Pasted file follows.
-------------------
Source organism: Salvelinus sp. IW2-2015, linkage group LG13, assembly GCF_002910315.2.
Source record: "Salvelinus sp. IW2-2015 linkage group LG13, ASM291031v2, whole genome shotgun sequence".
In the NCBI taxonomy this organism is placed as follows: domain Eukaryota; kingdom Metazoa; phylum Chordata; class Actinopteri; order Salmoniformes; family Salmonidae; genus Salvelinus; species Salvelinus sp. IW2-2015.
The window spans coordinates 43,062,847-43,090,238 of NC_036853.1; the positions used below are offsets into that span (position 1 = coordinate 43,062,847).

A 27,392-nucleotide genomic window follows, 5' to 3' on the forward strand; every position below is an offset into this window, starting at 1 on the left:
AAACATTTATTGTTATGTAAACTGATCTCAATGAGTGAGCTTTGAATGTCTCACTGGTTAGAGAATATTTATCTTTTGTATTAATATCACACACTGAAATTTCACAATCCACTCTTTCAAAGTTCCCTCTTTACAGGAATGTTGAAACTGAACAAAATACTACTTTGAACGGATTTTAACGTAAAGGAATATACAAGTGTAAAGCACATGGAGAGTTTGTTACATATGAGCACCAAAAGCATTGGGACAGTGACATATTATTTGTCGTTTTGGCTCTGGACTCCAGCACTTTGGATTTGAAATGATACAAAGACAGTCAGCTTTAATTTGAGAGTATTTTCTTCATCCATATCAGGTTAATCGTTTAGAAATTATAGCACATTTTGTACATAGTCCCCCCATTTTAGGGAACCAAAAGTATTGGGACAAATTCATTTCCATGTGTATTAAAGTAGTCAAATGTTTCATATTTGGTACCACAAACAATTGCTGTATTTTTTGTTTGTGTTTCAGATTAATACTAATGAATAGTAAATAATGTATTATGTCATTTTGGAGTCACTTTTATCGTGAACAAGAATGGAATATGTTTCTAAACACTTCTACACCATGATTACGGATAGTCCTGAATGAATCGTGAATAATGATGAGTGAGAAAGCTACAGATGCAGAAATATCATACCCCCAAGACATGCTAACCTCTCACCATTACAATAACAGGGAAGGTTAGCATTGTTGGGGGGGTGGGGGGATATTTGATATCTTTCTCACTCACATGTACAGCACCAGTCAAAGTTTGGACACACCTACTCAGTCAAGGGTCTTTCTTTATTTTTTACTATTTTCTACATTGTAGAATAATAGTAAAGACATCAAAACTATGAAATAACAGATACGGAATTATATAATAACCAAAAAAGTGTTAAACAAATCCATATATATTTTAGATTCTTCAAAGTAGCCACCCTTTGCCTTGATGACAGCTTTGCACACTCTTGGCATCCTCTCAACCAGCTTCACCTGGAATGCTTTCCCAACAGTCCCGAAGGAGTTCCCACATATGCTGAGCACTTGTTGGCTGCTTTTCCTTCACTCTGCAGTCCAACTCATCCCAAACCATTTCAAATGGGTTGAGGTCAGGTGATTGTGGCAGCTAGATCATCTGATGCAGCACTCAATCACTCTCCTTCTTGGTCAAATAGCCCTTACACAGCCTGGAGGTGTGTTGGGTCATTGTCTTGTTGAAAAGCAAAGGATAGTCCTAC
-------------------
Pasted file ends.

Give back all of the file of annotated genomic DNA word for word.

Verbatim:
Source organism: Salvelinus sp. IW2-2015, linkage group LG13, assembly GCF_002910315.2.
Source record: "Salvelinus sp. IW2-2015 linkage group LG13, ASM291031v2, whole genome shotgun sequence".
In the NCBI taxonomy this organism is placed as follows: domain Eukaryota; kingdom Metazoa; phylum Chordata; class Actinopteri; order Salmoniformes; family Salmonidae; genus Salvelinus; species Salvelinus sp. IW2-2015.
The window spans coordinates 43,062,847-43,090,238 of NC_036853.1; the positions used below are offsets into that span (position 1 = coordinate 43,062,847).

A 27,392-nucleotide genomic window follows, 5' to 3' on the forward strand; every position below is an offset into this window, starting at 1 on the left:
AAACATTTATTGTTATGTAAACTGATCTCAATGAGTGAGCTTTGAATGTCTCACTGGTTAGAGAATATTTATCTTTTGTATTAATATCACACACTGAAATTTCACAATCCACTCTTTCAAAGTTCCCTCTTTACAGGAATGTTGAAACTGAACAAAATACTACTTTGAACGGATTTTAACGTAAAGGAATATACAAGTGTAAAGCACATGGAGAGTTTGTTACATATGAGCACCAAAAGCATTGGGACAGTGACATATTATTTGTCGTTTTGGCTCTGGACTCCAGCACTTTGGATTTGAAATGATACAAAGACAGTCAGCTTTAATTTGAGAGTATTTTCTTCATCCATATCAGGTTAATCGTTTAGAAATTATAGCACATTTTGTACATAGTCCCCCCATTTTAGGGAACCAAAAGTATTGGGACAAATTCATTTCCATGTGTATTAAAGTAGTCAAATGTTTCATATTTGGTACCACAAACAATTGCTGTATTTTTTGTTTGTGTTTCAGATTAATACTAATGAATAGTAAATAATGTATTATGTCATTTTGGAGTCACTTTTATCGTGAACAAGAATGGAATATGTTTCTAAACACTTCTACACCATGATTACGGATAGTCCTGAATGAATCGTGAATAATGATGAGTGAGAAAGCTACAGATGCAGAAATATCATACCCCCAAGACATGCTAACCTCTCACCATTACAATAACAGGGAAGGTTAGCATTGTTGGGGGGGTGGGGGGATATTTGATATCTTTCTCACTCACATGTACAGCACCAGTCAAAGTTTGGACACACCTACTCAGTCAAGGGTCTTTCTTTATTTTTTACTATTTTCTACATTGTAGAATAATAGTAAAGACATCAAAACTATGAAATAACAGATACGGAATTATATAATAACCAAAAAAGTGTTAAACAAATCCATATATATTTTAGATTCTTCAAAGTAGCCACCCTTTGCCTTGATGACAGCTTTGCACACTCTTGGCATCCTCTCAACCAGCTTCACCTGGAATGCTTTCCCAACAGTCCCGAAGGAGTTCCCACATATGCTGAGCACTTGTTGGCTGCTTTTCCTTCACTCTGCAGTCCAACTCATCCCAAACCATTTCAAATGGGTTGAGGTCAGGTGATTGTGGCAGCTAGATCATCTGATGCAGCACTCAATCACTCTCCTTCTTGGTCAAATAGCCCTTACACAGCCTGGAGGTGTGTTGGGTCATTGTCTTGTTGAAAAGCAAAGGATAGTCCTAC